Labour leadership contest: Keir Starmer defends Brexit policy

Kate Proctor Political correspondent
Photograph: Robert Perry/Getty Images

Keir Starmer has defended Labour’s Brexit policy after claims from colleagues that it was the reason for the party’s worst election defeat since 1935.

The shadow Brexit secretary said Labour’s plan to renegotiate another deal and then put it to a public vote, and to decide at at later stage whether to back leave or remain, was the right position to take.

He said he would have gone further and pushed the leadership to come out and tell members which side they would have campaigned for.

Asked on the Sophy Ridge on Sunday show on Sky News if it was the right policy, Starmer said: “Of course.”

He said: “I thought it was the right policy. I thought we should have gone on by the way and said which side we would be campaigning on if there was a referendum and I warned our party that if we looked indecisive, we wouldn’t look like we were leading on this issue.”

He said going into an election saying Labour would try to get another deal was the right thing to do because Boris Johnson’s proposals “would be very damaging for our country”.

Rebecca Long-Bailey


A close ally of the shadow chancellor, John McDonnell, the Salford MP and shadow business secretary has been groomed as a potential leftwing contender for the top job.

Pitch Promising to champion “progressive patriotism”.



Lisa Nandy


The Wigan MP has built a reputation as a campaigner for her constituency and others like it, many of which have fallen to the Tories. A soft-left candidate, she resigned from the shadow cabinet in 2016 over Corbyn’s leadership and handling of the EU referendum.

Pitch Wants to “bring Labour home” to voters that have abandoned the party in its traditional strongholds.



Keir Starmer


Ambitious former director of public prosecutions has led the charge for remain in the shadow cabinet. He was instrumental in shifting Labour’s position towards backing a second referendum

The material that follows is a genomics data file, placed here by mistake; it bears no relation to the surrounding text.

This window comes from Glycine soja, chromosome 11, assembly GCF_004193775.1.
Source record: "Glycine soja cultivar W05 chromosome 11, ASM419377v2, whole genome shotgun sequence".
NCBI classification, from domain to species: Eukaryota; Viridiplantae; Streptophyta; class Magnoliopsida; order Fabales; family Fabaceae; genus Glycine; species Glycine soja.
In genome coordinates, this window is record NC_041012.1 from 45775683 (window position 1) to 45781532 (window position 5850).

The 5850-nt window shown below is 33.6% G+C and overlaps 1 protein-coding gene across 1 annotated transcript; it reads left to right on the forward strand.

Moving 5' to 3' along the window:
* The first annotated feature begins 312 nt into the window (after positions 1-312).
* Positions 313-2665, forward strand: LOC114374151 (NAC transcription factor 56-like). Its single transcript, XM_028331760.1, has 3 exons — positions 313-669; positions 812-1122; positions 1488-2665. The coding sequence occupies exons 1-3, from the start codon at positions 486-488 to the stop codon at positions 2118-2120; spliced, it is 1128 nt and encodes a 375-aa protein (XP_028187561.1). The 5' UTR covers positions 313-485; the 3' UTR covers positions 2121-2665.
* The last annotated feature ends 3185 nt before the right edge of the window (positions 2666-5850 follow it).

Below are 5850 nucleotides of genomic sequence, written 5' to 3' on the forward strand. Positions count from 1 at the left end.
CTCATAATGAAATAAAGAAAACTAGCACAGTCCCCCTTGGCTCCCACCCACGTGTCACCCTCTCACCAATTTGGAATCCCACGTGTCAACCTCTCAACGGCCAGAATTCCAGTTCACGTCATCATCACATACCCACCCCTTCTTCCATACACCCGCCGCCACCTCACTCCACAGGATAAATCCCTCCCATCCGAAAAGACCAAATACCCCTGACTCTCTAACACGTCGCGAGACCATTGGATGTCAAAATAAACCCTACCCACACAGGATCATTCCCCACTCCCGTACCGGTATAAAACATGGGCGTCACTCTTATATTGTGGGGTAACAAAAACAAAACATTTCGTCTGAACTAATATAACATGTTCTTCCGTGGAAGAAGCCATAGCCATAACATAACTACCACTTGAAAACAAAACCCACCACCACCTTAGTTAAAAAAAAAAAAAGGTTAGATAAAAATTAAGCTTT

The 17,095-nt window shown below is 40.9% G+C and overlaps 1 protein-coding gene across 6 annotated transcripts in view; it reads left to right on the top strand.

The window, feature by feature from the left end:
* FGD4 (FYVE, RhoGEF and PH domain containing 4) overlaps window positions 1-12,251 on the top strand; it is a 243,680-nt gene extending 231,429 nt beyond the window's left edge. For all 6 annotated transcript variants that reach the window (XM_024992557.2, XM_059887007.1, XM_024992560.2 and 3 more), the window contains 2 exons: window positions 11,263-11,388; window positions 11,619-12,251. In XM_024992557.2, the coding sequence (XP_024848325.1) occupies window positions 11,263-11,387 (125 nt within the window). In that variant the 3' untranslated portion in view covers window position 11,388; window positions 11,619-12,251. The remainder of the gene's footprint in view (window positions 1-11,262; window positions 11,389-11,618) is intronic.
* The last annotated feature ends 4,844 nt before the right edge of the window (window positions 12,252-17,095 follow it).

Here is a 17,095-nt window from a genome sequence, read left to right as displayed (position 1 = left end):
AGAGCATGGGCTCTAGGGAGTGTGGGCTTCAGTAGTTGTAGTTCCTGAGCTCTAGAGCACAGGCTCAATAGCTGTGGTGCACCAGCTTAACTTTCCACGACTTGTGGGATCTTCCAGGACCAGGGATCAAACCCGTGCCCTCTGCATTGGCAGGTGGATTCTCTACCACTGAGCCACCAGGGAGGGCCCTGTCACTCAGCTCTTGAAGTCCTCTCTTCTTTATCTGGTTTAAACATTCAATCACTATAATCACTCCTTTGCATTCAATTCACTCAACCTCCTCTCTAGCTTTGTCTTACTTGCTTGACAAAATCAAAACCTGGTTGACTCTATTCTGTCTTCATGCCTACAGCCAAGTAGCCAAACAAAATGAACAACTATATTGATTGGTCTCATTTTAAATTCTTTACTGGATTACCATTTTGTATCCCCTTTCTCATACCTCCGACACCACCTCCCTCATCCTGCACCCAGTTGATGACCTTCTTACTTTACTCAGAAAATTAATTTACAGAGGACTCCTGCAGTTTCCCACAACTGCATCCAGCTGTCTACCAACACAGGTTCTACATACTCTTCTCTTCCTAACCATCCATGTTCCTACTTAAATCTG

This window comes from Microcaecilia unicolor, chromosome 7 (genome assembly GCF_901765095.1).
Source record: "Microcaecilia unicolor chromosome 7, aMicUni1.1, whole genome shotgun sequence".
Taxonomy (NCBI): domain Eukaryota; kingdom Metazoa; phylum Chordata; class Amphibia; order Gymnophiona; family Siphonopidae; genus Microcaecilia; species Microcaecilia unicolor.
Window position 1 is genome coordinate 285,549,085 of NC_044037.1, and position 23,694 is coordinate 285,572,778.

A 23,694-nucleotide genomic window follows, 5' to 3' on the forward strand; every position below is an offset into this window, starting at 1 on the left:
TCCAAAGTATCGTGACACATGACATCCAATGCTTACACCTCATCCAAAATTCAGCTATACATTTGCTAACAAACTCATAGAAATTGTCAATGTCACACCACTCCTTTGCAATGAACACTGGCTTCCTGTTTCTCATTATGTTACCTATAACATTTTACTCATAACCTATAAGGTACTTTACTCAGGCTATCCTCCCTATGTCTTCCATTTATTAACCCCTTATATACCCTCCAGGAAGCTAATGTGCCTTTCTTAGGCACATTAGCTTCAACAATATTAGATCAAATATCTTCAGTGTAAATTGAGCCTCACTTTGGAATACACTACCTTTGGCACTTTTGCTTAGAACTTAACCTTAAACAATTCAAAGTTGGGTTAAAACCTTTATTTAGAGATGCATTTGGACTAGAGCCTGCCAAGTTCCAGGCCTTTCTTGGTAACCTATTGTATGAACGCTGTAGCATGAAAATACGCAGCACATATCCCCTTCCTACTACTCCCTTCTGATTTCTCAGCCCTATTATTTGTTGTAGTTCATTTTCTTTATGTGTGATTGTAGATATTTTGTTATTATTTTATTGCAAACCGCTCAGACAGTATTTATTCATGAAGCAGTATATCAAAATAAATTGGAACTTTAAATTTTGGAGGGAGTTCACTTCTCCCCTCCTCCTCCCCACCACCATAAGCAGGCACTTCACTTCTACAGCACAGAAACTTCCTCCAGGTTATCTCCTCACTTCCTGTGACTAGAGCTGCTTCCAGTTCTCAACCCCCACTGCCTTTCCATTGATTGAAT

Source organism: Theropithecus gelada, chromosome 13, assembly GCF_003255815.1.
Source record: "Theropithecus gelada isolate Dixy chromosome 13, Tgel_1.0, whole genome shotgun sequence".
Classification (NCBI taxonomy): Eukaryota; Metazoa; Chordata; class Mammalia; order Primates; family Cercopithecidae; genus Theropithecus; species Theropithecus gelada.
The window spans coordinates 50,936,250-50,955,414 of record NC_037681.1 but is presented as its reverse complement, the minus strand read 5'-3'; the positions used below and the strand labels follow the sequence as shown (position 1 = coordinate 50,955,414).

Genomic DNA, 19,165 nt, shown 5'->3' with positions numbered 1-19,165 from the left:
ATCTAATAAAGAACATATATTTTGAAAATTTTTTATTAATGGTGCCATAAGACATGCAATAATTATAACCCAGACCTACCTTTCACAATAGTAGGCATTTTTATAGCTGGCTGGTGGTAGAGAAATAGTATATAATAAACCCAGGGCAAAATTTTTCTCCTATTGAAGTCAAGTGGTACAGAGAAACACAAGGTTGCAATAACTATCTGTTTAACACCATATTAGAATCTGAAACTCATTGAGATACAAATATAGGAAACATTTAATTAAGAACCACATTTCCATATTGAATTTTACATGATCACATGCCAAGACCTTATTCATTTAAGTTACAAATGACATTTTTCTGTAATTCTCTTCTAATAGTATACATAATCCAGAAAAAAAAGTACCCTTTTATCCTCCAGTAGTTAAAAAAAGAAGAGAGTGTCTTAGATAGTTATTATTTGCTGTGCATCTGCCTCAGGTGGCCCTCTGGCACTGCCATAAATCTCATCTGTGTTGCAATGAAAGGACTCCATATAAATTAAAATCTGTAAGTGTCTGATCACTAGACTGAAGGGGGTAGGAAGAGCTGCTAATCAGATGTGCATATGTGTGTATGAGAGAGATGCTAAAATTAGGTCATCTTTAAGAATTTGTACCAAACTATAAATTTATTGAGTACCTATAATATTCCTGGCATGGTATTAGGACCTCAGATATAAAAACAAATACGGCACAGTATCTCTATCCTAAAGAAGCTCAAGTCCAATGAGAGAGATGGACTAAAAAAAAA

Pitch Launched his campaign by highlighting how he has stood up for leftwing causes as a campaigning lawyer, and unveiled the slogan “Another Future is Possible”, arguing "Labour can win again if we make the moral case for socialism"



The former director of public prosecutions was a vocal remain supporter and pushed the party to back a second referendum, alongside the shadow chancellor, John McDonnell, and the shadow home secretary, Diane Abbott. Members of the shadow cabinet have said since the significant election defeat that they repeatedly warned the party not to back another vote on Brexit.

The shadow cabinet secretary, Jon Trickett, said the policy had been a mistake while the party chair, Ian Lavery, has said Labour ended up trying to “foist” a remain position on working-class communities.

Starmer said Brexit was one of several reasons for Labour’s election loss. He said: “I think we all take responsibility for that devastating election loss. People brought up the leadership of the Labour party, fairly or unfairly; they brought up Brexit in different ways – what was said in the Midlands was different to what was said here in Scotland; they brought up the fact that they thought the manifesto was overloaded and they didn’t believe we could deliver it all; and in a number of places they brought up antisemitism.


• The “red wall” was a huge block of Labour-voting constituencies stretching from north Wales into Merseyside, through Greater Manchester along the Midlands and up to the north-east. The origin of the term is unclear but some believe it was first used in 2019.



•  Thirty-three Labour leaders spoke to the Guardian and all but three supported Sir Keir Starmer or Lisa Nandy to become the party’s next leader. All of the 33 local authority areas voted for Brexit in 2016.



• Of those who would disclose their least favourite candidate, all but two said Rebecca Long-Bailey. The other votes were for Jess Phillips and Emily Thornberry.



• Labour leaders in six of the 10 longest-held Labour seats that fell to the Tories said they were backing Starmer or Nandy. They are the Labour leaders in Rotherham, Newcastle-under-Lyme, Leigh, Bassetlaw, North East Lincolnshire and Bolsover. The other four leaders had not responded to requests for comment.


“So there were a number of reasons and we need to address all of them. But we’ve also, I’m afraid, got to face up to the fact that we’ve lost four elections in a row … Brexit wasn’t the cause of four election losses for the Labour party, so an honest assessment of the nature of the task ahead is needed.”

Starmer, Lisa Nandy and Rebecca Long-Bailey are through to the final stage of the Labour leadership contest, where members are balloted on whom they want to succeed Jeremy Corbyn.

The shadow justice secretary, Richard Burgon, who is running to be the party’s deputy leader, said the Brexit policy was at the heart of the election loss and it was clear the second referendum stance failed.

He defended socialist policies in the manifestos of 2017 and 2019 and said members should be asked if a new leader wanted to remove such policies.

He told Ridge that no new leader had a mandate to “ditch a single one of those socialist policies … without the express permission of Labour members”.